The Draw of Character Fallibility in Issa Rae’s INSECURE

Issa Rae’s landmark show isn’t afraid to engage conflict.

Issa Rae’s Insecure balances a remarkable blend of aesthetic and thematic relevance. The soundtrack – a blend of contemporary R&B and hip-hop artists like SZA and Goldlink, curated, composed and arranged by Raphael Saddiq, with consultation from Solange Knowles – pairs well with the stylishly bright, colorful evocation of sunny Los Angeles established by executive producer and multi-episode director Melina Matsoukas. The captivating veneer of the show’s aesthetic is an engaging draw into the show’s funny, up-front depiction of various social and romantic facets of Black urban life.

Between the first two seasons, the range of topics covered by the show has included workplace code-switching, wage imbalance due to race and/or gender, the clash of romantic expectations between men and women, the added complications of cultural and racial factors to those expectations, modern perspectives on infidelity and open relationships, frustrations with the conflation of social media and dating, inter-racial biases, frustrations with white-managed non-profits that attempt to service colored communities, gentrification, and more. Not every plot-line or conflict can be flushed out into complete closure, which is mostly because of the pressure on Insecure to represent the incredibly wide spectrum of Black urban life in America. Even though the recent TV climate has slowly improved in terms of diversity, any show that centers on the lives of people of color is under similar pressures to try and appeal in some way to all the members of the community it represents, which can be especially frustrating when a show wants to hone in on more specific aspects of a given community. However, despite the occasional lapse, Insecure feels neither over-reaching nor unrelatable, because of its focus on well-developed characters whose fallibility is as important as the show’s culturally specific elements.

The show’s first season establishes the triumvirate of Issa, Molly, and Lawrence. Issa is bright, earnest and awkward. She works at a Leimert Park-based non-profit that focuses on at risk youth, We Got Ya’ll, where she struggles at keeping her mostly white co-workers cognizant of their various social priorities while trying not to feel like the organization’s token Black girl. Her best friend, Molly, is a sharply intelligent and sociable lawyer who is at the nexus between a remarkable but similarly tokenized career, sexual freedom, and the stringent expectations she has for potential relationships. And finally, there’s Issa’s boyfriend Lawrence, a software programmer who never developed his app idea beyond the planning stage, and is seemingly unable to motivate himself out of his depression and overdependence on Issa.

Just as Issa’s frustration with Lawrence’s sedentary living reaches a head, she is casually wished a happy birthday on Facebook by her high school friend Daniel, a music producer who had always been Issa’s “what if?” guy. The conflict between Issa’s attraction to Daniel and her loyalty to Lawrence is compounded by increased pressure to become more active in engaging the elementary schoolers she works with. Molly, meanwhile, is consistently disappointed by her inability to forge a strong connection with the men she meets on various dating sites. Yet she also finds herself unable to commit to Jared, a guy she has a genuine connection with, because she still wants to see what’s out there. And at her law firm, a newly hired summer intern, Rasheeda, also a young Black woman, insists on maintaining her slightly informal, colloquial mannerisms and use of AAVE, a dismissal of code-switching that Molly worries will lead to negative reactions from the mostly white law firm. And Lawrence, finally prompted into awareness by a vocally unsatisfied Issa, searches for a career in the tech industry but settles for a job at Best Buy in the interim, while the attractive bank teller he’s acquaintances with, Tasha, tries to get closer to him.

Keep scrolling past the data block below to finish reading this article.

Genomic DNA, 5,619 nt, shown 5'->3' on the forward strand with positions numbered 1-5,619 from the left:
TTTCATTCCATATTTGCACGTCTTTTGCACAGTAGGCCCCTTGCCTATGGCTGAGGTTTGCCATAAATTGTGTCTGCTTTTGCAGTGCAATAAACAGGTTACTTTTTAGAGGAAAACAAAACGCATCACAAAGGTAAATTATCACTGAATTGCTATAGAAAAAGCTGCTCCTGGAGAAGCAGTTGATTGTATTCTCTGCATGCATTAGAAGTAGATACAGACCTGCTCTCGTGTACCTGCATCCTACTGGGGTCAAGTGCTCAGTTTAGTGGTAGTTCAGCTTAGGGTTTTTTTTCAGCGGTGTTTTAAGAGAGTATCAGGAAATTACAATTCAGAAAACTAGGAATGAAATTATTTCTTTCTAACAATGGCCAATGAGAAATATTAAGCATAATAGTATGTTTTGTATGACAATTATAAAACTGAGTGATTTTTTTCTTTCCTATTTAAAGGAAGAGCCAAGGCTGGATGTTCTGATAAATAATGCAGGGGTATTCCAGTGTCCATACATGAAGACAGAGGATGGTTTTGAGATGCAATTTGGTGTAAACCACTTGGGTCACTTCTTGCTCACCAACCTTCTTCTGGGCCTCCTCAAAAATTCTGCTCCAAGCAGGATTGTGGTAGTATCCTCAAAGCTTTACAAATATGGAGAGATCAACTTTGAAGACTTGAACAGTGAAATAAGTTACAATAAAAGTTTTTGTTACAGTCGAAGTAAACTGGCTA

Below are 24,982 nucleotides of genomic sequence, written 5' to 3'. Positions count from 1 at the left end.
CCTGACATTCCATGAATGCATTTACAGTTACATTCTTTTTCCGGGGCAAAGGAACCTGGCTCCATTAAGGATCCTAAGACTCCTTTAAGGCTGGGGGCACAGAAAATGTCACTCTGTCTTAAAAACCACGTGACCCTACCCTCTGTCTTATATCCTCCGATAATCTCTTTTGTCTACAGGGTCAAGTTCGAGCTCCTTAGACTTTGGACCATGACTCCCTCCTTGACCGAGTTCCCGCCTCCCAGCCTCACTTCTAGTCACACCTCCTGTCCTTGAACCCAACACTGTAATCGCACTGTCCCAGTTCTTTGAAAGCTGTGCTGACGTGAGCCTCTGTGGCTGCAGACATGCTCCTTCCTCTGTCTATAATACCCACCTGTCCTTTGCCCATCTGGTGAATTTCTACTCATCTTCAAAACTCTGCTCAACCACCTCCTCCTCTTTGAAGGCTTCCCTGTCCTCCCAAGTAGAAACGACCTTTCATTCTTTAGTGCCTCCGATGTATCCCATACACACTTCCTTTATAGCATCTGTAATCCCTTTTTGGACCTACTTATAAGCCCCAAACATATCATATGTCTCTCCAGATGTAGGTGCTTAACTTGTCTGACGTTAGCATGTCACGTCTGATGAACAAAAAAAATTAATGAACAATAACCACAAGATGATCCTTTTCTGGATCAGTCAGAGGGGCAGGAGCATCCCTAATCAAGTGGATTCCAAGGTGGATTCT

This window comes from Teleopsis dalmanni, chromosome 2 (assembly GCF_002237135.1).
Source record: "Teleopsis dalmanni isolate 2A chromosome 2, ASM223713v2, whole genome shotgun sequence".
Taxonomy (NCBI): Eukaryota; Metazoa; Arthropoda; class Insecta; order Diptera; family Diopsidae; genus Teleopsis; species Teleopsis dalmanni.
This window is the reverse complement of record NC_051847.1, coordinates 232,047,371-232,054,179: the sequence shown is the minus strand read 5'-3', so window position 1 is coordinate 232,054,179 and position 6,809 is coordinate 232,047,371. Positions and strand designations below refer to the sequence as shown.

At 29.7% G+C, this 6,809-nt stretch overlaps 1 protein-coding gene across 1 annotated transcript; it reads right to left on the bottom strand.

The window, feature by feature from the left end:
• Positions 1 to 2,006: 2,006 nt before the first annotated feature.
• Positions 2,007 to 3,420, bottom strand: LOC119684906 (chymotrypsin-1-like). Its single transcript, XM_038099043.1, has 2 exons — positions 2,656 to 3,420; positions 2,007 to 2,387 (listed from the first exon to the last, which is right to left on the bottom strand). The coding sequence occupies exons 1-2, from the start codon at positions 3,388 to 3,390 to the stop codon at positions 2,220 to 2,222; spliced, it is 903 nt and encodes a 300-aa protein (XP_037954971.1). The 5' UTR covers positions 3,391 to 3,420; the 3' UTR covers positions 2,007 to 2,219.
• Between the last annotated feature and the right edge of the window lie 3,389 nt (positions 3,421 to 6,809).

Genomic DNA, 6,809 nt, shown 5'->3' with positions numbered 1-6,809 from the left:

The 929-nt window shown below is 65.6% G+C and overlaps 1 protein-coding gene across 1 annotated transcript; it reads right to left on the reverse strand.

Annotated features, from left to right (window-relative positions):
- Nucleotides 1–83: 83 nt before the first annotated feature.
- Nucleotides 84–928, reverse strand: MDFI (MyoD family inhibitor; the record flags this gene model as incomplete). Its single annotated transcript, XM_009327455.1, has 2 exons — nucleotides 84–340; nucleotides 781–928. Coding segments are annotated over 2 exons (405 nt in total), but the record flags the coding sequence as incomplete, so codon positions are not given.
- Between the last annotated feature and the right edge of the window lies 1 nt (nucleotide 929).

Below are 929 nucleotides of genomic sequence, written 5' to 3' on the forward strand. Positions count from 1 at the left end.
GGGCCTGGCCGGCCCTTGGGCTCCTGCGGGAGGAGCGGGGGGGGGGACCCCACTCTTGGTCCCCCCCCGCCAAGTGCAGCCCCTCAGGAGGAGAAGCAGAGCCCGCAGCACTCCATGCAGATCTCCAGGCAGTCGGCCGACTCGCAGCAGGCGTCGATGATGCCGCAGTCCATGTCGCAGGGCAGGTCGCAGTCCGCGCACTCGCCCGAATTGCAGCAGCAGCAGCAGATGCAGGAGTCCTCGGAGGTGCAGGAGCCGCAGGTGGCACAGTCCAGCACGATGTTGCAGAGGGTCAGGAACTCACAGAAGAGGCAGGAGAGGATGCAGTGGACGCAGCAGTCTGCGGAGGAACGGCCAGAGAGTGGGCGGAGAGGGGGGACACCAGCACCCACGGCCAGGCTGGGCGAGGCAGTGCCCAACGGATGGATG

It’s at the point when the beach clean-up that Issa organizes for the kids (even though most of her co-workers doubted her) is successful, and her relationship with Lawrence is the best, that Issa cheats on Lawrence with Daniel. The moment forms an interesting shift in the series, a wave of cathartic sympathy for Lawrence’s character as a kind of archetypal nice guy who was wronged by his girlfriend, instead of the expected vice-versa. Lawrence’s former passivity was a major psychological stressor that ultimately fed into Issa’s frustration and attraction to Daniel. But at the same time, Issa doesn’t do much to deter Daniel’s advances until after they sleep together. The show is good at balancing the two perspectives as opposed to picking sides, encouraging viewers to actively consider the various problems with the relationship, while simultaneously giving room for those predisposed to side with either Lawrence or Issa.

Lawrence doesn’t figure out Issa’s infidelity right away though, which forms an undercurrent of tension as Lawrence finally gets a more fulfilling job and Issa simultaneously organizes a fundraiser for We Got Ya’ll, while also guiltily trying to bury her infidelity. And while Molly’s code-switching storyline ends a little disappointingly – though not ineffectively – with just a shot of her watching briefly from outside the glass as Rasheeda is soundlessly admonished by the firm (it would have been interesting to hear how that conversation played out), her on-again off-again relationship with Jared ends with a surprising portrayal of socialized prejudice. After Jared shares that he had received a blowjob from a man once, Molly’s perspective of Jared’s masculinity is irreparably damaged. Even though he assures her that he is certain about his heterosexuality. Even though she really liked him. It’s a moment that examines expectations of Black masculinity that socially discourages Black men from considering the potential spectrum of their sexuality, while also highlighting a significant, problematic aspect of what Molly expects from men.